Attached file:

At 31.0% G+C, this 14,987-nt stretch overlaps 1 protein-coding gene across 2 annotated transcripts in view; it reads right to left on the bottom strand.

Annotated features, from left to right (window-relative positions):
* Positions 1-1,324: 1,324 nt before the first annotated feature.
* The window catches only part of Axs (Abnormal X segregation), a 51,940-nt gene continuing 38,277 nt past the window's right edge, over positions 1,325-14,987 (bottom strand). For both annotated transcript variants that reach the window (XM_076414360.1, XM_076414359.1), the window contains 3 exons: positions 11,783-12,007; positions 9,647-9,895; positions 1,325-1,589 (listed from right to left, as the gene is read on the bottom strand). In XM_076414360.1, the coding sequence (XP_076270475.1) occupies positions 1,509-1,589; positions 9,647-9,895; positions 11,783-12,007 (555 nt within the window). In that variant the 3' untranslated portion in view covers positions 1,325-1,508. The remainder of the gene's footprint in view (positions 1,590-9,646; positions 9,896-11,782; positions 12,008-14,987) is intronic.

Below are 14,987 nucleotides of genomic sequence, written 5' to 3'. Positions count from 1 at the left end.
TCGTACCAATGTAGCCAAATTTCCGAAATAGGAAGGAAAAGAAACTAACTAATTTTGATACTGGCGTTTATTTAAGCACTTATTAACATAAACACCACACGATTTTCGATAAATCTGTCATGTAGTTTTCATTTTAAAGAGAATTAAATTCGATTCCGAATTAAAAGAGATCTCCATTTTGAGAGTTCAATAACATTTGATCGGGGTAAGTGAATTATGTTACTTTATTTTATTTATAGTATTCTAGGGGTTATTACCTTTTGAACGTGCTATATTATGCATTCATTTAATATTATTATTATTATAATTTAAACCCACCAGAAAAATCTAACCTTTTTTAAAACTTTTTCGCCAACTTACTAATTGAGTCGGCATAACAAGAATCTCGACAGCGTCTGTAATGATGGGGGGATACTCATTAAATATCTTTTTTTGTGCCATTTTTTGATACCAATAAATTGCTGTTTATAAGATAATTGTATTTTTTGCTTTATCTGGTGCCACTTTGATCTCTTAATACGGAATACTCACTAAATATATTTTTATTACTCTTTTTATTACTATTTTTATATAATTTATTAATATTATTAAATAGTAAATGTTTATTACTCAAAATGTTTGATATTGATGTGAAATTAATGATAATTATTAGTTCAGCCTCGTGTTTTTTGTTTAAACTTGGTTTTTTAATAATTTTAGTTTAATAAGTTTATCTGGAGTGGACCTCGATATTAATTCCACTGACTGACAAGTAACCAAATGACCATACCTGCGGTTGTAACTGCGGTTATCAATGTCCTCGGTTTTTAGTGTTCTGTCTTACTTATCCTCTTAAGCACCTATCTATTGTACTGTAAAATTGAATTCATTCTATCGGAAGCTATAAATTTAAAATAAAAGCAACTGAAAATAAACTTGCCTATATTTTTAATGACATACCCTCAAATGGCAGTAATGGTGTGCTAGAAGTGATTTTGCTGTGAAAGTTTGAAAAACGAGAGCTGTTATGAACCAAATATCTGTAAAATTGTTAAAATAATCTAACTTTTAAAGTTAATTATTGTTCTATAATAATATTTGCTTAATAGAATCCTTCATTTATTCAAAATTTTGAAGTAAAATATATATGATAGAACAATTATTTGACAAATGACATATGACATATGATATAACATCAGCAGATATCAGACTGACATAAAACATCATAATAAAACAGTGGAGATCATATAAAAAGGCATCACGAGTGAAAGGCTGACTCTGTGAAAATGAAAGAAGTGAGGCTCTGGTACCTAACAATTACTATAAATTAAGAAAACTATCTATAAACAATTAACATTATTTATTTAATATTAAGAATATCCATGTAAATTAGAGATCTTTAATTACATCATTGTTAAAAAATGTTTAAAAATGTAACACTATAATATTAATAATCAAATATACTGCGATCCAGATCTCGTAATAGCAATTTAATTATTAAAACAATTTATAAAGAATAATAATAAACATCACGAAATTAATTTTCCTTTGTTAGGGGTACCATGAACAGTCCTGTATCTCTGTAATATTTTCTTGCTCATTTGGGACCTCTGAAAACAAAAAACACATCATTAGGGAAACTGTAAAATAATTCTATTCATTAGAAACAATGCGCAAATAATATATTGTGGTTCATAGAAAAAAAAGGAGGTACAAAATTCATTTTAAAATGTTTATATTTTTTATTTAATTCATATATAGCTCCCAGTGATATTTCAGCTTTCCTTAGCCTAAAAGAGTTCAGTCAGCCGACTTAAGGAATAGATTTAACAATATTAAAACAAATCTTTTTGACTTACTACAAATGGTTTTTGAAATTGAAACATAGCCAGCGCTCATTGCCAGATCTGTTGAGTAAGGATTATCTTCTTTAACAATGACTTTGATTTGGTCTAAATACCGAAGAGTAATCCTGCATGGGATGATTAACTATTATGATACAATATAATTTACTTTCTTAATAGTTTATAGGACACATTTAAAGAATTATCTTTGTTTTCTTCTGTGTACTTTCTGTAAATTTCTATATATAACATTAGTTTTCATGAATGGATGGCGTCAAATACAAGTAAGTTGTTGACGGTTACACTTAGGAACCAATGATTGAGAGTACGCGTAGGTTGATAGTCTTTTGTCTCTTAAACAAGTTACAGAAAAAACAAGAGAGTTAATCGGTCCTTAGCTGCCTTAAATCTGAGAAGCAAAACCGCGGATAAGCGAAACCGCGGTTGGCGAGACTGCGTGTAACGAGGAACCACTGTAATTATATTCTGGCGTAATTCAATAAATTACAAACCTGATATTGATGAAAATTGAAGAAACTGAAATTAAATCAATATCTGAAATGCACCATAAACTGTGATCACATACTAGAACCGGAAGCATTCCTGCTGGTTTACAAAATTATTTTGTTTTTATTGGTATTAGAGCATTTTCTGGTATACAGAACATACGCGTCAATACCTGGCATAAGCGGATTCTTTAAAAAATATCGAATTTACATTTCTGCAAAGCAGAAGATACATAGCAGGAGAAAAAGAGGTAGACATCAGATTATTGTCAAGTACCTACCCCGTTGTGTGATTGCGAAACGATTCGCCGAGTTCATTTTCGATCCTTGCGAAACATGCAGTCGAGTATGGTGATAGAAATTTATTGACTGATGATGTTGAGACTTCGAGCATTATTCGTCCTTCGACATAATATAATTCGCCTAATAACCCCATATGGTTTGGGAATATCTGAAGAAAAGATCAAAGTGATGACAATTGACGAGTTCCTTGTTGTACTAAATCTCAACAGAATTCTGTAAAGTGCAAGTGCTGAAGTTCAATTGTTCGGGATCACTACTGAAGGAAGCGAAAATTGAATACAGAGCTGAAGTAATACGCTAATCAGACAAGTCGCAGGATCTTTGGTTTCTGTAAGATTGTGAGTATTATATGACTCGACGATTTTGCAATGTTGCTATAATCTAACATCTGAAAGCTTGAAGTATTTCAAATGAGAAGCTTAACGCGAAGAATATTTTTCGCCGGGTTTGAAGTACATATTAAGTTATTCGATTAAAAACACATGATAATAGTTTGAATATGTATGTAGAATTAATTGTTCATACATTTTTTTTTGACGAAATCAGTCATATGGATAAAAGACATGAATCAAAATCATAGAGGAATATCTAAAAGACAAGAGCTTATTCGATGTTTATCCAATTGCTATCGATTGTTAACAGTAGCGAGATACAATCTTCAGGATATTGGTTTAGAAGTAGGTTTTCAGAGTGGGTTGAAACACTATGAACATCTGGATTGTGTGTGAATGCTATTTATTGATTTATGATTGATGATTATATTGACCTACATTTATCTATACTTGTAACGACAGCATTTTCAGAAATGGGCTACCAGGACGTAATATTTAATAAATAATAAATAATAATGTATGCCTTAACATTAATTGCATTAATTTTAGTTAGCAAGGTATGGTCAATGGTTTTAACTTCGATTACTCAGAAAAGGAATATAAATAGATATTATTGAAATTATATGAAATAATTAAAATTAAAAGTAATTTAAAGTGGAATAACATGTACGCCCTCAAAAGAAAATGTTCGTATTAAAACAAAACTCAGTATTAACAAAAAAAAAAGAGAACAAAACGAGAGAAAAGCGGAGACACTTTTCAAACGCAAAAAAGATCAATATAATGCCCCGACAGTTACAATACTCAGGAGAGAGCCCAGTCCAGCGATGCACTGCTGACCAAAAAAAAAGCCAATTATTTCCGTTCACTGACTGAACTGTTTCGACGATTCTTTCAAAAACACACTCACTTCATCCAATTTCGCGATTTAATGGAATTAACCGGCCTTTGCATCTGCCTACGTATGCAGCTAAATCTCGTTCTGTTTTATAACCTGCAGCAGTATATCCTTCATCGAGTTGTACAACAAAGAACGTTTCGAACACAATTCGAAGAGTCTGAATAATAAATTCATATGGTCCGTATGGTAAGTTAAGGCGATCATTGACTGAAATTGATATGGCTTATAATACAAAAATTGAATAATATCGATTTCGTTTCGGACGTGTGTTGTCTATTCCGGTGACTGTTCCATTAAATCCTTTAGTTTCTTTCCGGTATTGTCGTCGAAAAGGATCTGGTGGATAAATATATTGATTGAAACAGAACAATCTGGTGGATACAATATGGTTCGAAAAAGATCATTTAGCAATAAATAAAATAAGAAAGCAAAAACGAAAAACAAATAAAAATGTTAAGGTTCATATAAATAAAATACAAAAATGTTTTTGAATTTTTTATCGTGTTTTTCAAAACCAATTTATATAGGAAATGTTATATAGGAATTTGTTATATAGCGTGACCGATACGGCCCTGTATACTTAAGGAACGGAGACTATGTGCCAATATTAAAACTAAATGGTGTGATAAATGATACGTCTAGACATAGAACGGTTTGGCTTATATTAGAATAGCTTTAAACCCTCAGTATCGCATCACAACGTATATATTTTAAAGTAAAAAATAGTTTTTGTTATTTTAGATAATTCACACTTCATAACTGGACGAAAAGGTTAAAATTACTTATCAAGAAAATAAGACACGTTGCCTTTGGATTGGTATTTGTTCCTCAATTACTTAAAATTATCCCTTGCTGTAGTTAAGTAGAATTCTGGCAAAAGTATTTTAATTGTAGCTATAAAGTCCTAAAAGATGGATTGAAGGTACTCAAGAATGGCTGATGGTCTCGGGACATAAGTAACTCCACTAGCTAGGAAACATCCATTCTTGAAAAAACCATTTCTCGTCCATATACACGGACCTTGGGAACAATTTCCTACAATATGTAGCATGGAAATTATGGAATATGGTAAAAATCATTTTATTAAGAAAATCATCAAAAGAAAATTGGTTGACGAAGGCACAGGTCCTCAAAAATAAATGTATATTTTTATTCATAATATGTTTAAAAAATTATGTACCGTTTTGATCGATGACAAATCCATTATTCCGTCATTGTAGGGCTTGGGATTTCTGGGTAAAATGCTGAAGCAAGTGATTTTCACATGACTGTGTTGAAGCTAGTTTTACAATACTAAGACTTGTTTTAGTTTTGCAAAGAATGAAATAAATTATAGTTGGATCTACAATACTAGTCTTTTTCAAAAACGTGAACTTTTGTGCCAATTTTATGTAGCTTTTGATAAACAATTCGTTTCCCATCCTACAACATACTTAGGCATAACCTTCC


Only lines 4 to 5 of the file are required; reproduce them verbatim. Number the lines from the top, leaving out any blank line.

* The window catches only part of Axs (Abnormal X segregation), a 51,940-nt gene continuing 38,277 nt past the window's right edge, over positions 1,325-14,987 (bottom strand). For both annotated transcript variants that reach the window (XM_076414360.1, XM_076414359.1), the window contains 3 exons: positions 11,783-12,007; positions 9,647-9,895; positions 1,325-1,589 (listed from right to left, as the gene is read on the bottom strand). In XM_076414360.1, the coding sequence (XP_076270475.1) occupies positions 1,509-1,589; positions 9,647-9,895; positions 11,783-12,007 (555 nt within the window). In that variant the 3' untranslated portion in view covers positions 1,325-1,508. The remainder of the gene's footprint in view (positions 1,590-9,646; positions 9,896-11,782; positions 12,008-14,987) is intronic.

Below are 14,987 nucleotides of genomic sequence, written 5' to 3'. Positions count from 1 at the left end.